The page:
Both variables related to room temperature variation
were measured using the same measurement system.
Therefore, they were treated as correlated. The correction
due to the distancin g of the tem perature in re lation to 2 0˚C
T20) is determined using Equation (8).
() 3 23
uT k
 
∆= ++
 
 
Where ΔT is the difference between the room tem-
perature and 20˚C; ΔRT is the correction in relation to the
thermometer resolution and ΔIT is the uncertainty asso ci-
ated with the thermometer indication system.
The uncertainty due to temperature variation during
measurement is given by Equation (9).
() 323 T
Var T
uT k
 
∆=+ +
 
 
3. Results and Discussion
Table 2 displays the mean (
) and stan da rd deviat ion (s)
from the readings obtained while measuring front width
with the profile projector for all weld beads.
Observing the measurement results shown in Table 2
and comparing each sample separately it may be noted
that the overhead (OH) produces the smallest front bead
width. And, except for SD10 sample, the largest width is
from vertical welding position (V). So, with a smaller
width, the thermal deformation is smaller due to the re-
duced heat affected area and it consumes a smaller elec-
trode qua ntity and weld volu me.
Comparing the average result of the three samples
(Table 3) it is concluded that the OH welding showed,
under the conditions of this study, the smaller bead width
(8.055 mm). And th e vertical welding showed the largest
width (8.732 mm). There was a lower repeatability of
bead width in OH, this can be due to the fact that in this
position it is more difficult to do the welding.
Taking the average width for position V welding as
reference, it can be said that the average width obtained
Table 2. Front width values for each we ld bead.
Front width for each weld bead (mm)
Weld bead Mean(
) Standard deviation (s)
SD10-OH 8.866 0.006
SD11-OH 7.607 0.030
SD18-OH 7.693 0.010
SD10-V 9.230 0.017
SD11-V 8.382 0.015
SD18-V 8.584 0.012
SD10-F 10.062 0.006
SD11-F 7.635 0.019
SD18-F 7.609 0.010
in SC position is 7.75% lower, while in F position it wa s
3.40% lower.
The uncertainty associated to the measurement of the
front width in overhead position to the specimen SD10 is
displayed in Table 4. In this table E represents the esti-
mated value of the input variable considered; TI, the type
of standard uncertainty evaluation; DP, the probability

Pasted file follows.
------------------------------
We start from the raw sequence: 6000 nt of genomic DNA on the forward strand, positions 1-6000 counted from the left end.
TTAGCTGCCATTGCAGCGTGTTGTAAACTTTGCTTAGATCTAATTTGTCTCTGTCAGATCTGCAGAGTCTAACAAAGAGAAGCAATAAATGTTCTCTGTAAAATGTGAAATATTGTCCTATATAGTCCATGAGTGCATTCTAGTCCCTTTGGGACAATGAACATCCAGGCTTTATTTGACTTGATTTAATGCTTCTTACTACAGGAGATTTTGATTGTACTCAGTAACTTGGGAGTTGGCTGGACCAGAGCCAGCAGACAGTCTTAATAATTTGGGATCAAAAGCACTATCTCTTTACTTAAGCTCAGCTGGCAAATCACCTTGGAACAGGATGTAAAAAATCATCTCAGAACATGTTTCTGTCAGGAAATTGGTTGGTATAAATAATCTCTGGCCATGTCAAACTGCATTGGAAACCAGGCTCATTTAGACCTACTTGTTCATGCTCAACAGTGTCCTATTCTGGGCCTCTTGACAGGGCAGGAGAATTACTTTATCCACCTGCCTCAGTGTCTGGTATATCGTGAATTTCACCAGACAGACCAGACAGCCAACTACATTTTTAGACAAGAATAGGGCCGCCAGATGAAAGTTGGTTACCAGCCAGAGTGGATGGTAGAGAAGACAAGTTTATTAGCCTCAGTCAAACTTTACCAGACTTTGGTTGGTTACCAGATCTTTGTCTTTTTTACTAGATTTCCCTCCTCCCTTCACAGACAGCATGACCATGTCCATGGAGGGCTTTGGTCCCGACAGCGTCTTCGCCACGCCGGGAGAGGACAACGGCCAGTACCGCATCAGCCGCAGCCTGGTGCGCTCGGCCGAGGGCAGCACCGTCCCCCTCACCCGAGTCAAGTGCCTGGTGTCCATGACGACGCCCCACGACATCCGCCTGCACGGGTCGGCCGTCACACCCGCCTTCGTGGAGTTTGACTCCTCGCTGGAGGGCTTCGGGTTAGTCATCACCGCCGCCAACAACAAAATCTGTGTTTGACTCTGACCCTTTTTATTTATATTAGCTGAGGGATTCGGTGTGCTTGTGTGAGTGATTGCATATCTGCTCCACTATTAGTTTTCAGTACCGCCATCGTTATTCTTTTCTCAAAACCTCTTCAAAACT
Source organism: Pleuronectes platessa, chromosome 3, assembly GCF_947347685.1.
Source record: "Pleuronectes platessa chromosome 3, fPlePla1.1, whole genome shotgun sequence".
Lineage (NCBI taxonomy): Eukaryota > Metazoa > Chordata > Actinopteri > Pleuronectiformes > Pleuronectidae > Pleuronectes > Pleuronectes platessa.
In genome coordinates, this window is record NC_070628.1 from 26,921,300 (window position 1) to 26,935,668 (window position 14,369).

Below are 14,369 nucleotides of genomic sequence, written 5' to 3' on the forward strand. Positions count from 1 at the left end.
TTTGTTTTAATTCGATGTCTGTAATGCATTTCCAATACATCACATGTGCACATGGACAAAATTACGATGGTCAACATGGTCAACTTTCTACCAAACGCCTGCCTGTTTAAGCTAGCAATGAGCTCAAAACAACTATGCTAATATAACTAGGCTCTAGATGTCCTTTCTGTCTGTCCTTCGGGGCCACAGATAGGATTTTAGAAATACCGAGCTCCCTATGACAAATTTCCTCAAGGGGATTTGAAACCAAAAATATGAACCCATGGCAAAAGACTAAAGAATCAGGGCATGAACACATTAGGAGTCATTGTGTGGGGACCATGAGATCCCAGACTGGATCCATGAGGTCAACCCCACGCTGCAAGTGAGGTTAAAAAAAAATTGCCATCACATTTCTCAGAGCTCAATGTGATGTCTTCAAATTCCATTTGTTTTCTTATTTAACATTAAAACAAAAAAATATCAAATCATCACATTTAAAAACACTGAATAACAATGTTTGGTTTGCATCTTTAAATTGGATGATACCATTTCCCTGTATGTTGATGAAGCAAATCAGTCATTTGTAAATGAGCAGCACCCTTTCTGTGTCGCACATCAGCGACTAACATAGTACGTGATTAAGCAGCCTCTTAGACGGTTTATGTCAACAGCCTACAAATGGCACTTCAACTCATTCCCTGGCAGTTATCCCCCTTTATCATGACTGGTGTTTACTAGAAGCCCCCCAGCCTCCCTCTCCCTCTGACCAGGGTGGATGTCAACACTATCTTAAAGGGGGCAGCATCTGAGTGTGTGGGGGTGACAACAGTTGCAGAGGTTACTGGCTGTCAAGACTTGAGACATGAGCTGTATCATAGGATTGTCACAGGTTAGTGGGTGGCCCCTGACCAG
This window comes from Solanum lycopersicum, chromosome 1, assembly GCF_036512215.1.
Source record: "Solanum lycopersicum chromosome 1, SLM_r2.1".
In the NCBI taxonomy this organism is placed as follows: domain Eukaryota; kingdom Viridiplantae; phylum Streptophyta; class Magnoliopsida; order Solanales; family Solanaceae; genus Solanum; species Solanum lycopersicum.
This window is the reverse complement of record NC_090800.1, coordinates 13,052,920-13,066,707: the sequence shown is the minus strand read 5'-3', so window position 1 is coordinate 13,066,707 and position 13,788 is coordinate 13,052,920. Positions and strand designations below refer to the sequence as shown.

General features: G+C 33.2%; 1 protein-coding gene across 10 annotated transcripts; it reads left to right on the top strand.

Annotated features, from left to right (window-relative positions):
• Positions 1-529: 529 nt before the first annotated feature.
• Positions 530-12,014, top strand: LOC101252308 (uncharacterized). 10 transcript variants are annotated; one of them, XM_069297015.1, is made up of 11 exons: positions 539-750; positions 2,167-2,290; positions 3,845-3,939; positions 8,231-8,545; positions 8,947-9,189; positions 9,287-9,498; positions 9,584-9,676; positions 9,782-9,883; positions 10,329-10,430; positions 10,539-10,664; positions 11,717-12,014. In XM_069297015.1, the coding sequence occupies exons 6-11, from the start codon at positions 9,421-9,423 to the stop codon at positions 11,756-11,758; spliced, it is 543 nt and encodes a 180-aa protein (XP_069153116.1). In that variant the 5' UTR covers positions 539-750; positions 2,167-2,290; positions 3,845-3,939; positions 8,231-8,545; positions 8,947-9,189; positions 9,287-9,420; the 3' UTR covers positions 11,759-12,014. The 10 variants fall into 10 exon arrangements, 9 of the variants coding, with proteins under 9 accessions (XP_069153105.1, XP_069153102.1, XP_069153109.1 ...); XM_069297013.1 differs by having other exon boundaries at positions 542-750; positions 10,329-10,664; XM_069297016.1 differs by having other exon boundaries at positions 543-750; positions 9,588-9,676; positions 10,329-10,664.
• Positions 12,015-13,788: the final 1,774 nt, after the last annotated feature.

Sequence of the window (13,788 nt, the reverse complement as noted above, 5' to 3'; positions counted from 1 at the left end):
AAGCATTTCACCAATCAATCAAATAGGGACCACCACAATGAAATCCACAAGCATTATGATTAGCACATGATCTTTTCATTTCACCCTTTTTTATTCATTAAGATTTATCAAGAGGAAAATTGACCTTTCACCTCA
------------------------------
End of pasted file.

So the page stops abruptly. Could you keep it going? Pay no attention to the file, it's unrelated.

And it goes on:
distribution adopted and DF the number of degrees of
In Table 4 were added two significant figures to stan-
dard uncertainty values (u), to combined standard uncer-
tainty (uc) and to expanded uncertainty (U) in order to
reduce errors due to rounding. In all cases the sensitivity
coefficient is equal to 1.
It is observed in Table 4 that expanded uncertainty
associated to the front width measurement obtained in
overhead position for specimen SD10 is 0.016mm for k
equal to 4.30% and 95% coverage probability. Thus the
values, which may be attributed to the measure and in
this case, are in the range [8.866 mm ± 0.016 mm].
The variable that most contributed to final uncertainty
was the variability of readings, with a contribution of
approximately 89.86%, followed by the uncertainty asso-
ciated with the profile projector calibration, with 7.35%.
The contribution of the variables, profile projector res-
olution and uncertainty associated to the magnifying lens,
was very small, assuming values of 2.52% and 0.24%,
Table 5 displays the results obtained during the evalu-
ation of the uncertainty associated to the width mea-
surement for all weld beads. This table shows the values
of the effective degrees of freedom (νeff), the coverage
factor (k) and the expanded uncertainty (U) in mm. In all
cases the probability of coverage was 9 5% .
Table 3. Average results between the three samples by weld
Type Mean(
) Standard deviation (s)
OH 8.055 0.013
V 8.732 0.003
F 8.435 0.007
Table 4. Uncertainty components to the SD10-OH speci-
Uncertainty components
Quantity E (mm) TI DP DF u (mm)
Δs(Lpr) 0.006 A N 2 0.00346
ΔRPr 0.001 B R 0.00058
ΔAPr 0.00044 B N 0.00018
ΔIPr 0.0009 B N 99 0.00099
Combined standard uncertainty (uc) [mm] 0.00365
Effective degrees of freedom (νeff) 2.47
Coverage factor (k) 4.30
Expanded uncertainty (U)[mm] 0.01571
Evaluation of Geometric Quality of Weld Beads in the Joining of Carbon Steel Pipelines with Single Pass
Copyright © 2013 SciRes. JPEE
Table 5. Uncertainty for all weld beads.
Uncertainty for all weld beads
Weld Bead νeff k U (mm)
SD10-OH 2.47 4.30 0.016
SD11-OH 2.01 4.30 0.075
SD18-OH 2.16 4.30 0.026
SD10-V 2.06 4.30 0.043
SD11-V 2.07 4.30 0.038
SD18-V 2.11 4.30 0.031
SD10-F 2.47 4.30 0.016
SD11-F 2.04 4.30 0.048
SD18-F 2.16 4.30 0.026
From Table 5 it fo llows that the expanded uncertainty
values range between 0.016 mm and 0.075 mm for all
measurements, indicating that the results are adequate
considering the required accuracy for measuring the front
bead width. The results obtained are suitable considering
the required accuracy for measuring the front width.
The weld beads obtained at OH position have showed
the highest values of expanded uncertainty, as well as the
higher dispersion between them.
In all cases the variable that most contributed to the
final uncertainty was th e variability of the readings. This
can be explained by the difficulties that the operator finds
when setting the reference points for measuring the front
width. Thus, the operator may be a significant source of
error in this measurement. To minimize this effect, in-
vestments on the operator training must be done.
4. Acknowledgements
The authors are grateful to FAPEMIG/Brazil and CAPES/
PROEX for financia l s upport.